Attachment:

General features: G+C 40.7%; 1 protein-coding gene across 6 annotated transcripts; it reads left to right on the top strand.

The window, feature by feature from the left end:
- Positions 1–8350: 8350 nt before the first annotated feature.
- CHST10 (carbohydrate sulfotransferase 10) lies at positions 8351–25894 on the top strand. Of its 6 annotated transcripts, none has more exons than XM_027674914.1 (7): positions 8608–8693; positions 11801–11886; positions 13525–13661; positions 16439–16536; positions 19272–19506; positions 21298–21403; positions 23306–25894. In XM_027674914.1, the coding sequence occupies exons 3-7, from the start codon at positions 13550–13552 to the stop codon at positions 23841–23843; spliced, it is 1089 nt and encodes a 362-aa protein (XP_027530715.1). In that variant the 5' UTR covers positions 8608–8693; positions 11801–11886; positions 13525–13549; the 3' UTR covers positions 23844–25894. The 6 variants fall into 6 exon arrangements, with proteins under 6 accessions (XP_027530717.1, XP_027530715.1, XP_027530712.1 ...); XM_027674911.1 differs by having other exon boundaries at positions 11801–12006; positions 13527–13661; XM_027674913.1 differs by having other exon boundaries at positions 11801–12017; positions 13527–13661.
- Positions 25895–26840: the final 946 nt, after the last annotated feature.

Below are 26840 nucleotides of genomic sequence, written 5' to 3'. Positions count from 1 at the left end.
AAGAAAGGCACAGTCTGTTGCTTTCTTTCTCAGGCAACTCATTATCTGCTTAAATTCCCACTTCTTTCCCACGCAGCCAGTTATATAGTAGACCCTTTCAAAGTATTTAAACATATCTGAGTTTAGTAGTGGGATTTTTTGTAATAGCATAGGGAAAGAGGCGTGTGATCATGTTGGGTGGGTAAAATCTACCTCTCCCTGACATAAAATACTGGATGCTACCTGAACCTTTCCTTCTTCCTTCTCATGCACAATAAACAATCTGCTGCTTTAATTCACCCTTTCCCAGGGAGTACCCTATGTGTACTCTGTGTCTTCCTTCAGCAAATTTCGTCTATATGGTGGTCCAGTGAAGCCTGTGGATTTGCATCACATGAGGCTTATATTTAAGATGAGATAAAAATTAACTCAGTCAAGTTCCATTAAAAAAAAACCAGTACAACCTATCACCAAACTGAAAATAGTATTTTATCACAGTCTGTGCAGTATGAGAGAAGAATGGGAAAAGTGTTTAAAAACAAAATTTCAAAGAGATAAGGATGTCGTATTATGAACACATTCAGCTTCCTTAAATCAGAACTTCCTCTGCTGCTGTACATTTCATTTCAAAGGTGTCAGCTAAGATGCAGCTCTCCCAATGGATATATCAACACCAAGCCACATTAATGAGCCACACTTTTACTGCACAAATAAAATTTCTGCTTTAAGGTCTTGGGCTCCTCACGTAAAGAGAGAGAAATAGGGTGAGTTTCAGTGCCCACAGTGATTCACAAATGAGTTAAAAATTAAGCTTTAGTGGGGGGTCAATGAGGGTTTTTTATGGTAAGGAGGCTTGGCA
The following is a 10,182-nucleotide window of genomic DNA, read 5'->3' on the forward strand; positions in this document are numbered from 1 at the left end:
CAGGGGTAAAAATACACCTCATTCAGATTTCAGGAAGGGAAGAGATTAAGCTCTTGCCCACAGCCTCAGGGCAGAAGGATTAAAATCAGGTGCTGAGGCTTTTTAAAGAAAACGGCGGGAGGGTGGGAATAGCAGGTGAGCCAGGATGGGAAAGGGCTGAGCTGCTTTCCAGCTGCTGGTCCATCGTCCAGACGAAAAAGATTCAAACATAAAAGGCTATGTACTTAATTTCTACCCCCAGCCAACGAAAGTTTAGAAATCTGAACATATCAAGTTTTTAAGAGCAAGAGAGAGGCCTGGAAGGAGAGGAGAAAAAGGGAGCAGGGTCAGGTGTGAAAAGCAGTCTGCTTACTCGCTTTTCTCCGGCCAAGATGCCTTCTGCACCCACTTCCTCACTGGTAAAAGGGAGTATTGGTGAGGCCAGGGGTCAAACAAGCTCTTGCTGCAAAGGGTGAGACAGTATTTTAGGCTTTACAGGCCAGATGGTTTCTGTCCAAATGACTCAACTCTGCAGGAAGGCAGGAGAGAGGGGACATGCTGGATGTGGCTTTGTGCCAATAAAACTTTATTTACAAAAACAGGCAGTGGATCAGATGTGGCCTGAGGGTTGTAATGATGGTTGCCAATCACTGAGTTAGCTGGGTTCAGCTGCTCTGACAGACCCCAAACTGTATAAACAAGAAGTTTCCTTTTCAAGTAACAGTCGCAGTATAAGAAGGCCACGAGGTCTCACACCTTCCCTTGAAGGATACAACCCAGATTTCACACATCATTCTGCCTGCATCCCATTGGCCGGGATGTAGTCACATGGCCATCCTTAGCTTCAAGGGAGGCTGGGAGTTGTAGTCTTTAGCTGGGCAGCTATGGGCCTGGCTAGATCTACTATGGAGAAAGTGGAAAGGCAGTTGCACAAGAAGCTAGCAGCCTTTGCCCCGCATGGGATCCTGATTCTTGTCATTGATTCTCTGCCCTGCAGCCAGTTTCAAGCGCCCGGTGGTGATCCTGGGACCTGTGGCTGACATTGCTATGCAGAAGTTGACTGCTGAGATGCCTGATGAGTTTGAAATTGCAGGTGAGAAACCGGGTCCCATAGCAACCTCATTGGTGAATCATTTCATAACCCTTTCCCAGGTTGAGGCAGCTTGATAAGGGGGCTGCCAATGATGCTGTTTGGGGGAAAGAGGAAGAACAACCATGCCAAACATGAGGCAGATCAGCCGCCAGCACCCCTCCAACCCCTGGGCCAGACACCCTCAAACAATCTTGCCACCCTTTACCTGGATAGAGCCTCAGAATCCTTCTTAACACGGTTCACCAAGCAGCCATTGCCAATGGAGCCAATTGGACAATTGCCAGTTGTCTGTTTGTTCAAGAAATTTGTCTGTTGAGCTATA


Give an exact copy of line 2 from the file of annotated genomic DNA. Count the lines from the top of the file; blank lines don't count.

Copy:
The window, feature by feature from the left end: